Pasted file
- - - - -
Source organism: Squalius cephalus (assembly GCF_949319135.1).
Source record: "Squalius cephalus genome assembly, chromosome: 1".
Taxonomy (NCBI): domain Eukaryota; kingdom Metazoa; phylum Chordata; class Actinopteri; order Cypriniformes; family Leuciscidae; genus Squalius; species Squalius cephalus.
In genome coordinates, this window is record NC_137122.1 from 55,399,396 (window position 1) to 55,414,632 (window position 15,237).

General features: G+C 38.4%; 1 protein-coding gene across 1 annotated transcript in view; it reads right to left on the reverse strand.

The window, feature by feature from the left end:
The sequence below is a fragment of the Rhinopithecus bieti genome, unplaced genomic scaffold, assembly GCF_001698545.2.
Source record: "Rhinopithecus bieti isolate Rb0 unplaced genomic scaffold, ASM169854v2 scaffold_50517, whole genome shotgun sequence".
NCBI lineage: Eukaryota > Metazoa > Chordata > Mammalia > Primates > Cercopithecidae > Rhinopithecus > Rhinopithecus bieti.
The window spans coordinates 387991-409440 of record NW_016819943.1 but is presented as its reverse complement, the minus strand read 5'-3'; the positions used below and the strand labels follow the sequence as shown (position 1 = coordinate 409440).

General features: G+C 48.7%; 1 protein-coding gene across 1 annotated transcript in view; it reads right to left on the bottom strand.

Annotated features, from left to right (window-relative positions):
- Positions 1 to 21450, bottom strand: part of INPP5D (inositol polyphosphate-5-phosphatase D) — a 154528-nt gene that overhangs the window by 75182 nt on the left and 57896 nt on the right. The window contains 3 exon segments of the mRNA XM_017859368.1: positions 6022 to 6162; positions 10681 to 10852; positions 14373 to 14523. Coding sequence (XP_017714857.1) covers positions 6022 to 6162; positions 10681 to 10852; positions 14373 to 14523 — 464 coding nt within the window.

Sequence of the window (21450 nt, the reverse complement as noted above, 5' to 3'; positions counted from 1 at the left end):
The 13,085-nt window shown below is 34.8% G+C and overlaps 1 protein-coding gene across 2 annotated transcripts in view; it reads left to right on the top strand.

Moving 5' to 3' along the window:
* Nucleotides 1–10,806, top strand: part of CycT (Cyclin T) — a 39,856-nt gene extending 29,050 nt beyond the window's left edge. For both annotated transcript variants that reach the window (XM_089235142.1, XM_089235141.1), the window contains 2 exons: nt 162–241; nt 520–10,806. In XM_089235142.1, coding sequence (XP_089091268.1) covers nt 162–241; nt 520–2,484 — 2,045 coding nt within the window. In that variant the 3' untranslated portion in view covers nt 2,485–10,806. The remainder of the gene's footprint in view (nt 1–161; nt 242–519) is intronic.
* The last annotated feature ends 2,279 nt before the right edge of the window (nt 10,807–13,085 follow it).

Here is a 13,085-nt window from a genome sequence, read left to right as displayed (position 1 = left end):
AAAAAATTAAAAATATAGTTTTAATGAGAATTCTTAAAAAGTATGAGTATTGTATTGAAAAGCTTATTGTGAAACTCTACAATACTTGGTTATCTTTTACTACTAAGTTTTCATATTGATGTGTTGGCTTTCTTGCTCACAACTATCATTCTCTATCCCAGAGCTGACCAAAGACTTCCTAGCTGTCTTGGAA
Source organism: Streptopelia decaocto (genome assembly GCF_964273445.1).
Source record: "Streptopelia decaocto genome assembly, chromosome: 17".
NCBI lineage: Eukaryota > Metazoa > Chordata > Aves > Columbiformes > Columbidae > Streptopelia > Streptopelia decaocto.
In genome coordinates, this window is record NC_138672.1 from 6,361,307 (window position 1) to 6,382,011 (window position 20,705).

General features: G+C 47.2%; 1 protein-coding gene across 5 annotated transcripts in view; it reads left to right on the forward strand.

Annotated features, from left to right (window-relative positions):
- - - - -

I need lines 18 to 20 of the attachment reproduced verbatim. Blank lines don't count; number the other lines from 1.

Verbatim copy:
* The last annotated feature ends 2,279 nt before the right edge of the window (nt 10,807–13,085 follow it).

Here is a 13,085-nt window from a genome sequence, read left to right as displayed (position 1 = left end):
AAAAAATTAAAAATATAGTTTTAATGAGAATTCTTAAAAAGTATGAGTATTGTATTGAAAAGCTTATTGTGAAACTCTACAATACTTGGTTATCTTTTACTACTAAGTTTTCATATTGATGTGTTGGCTTTCTTGCTCACAACTATCATTCTCTATCCCAGAGCTGACCAAAGACTTCCTAGCTGTCTTGGAA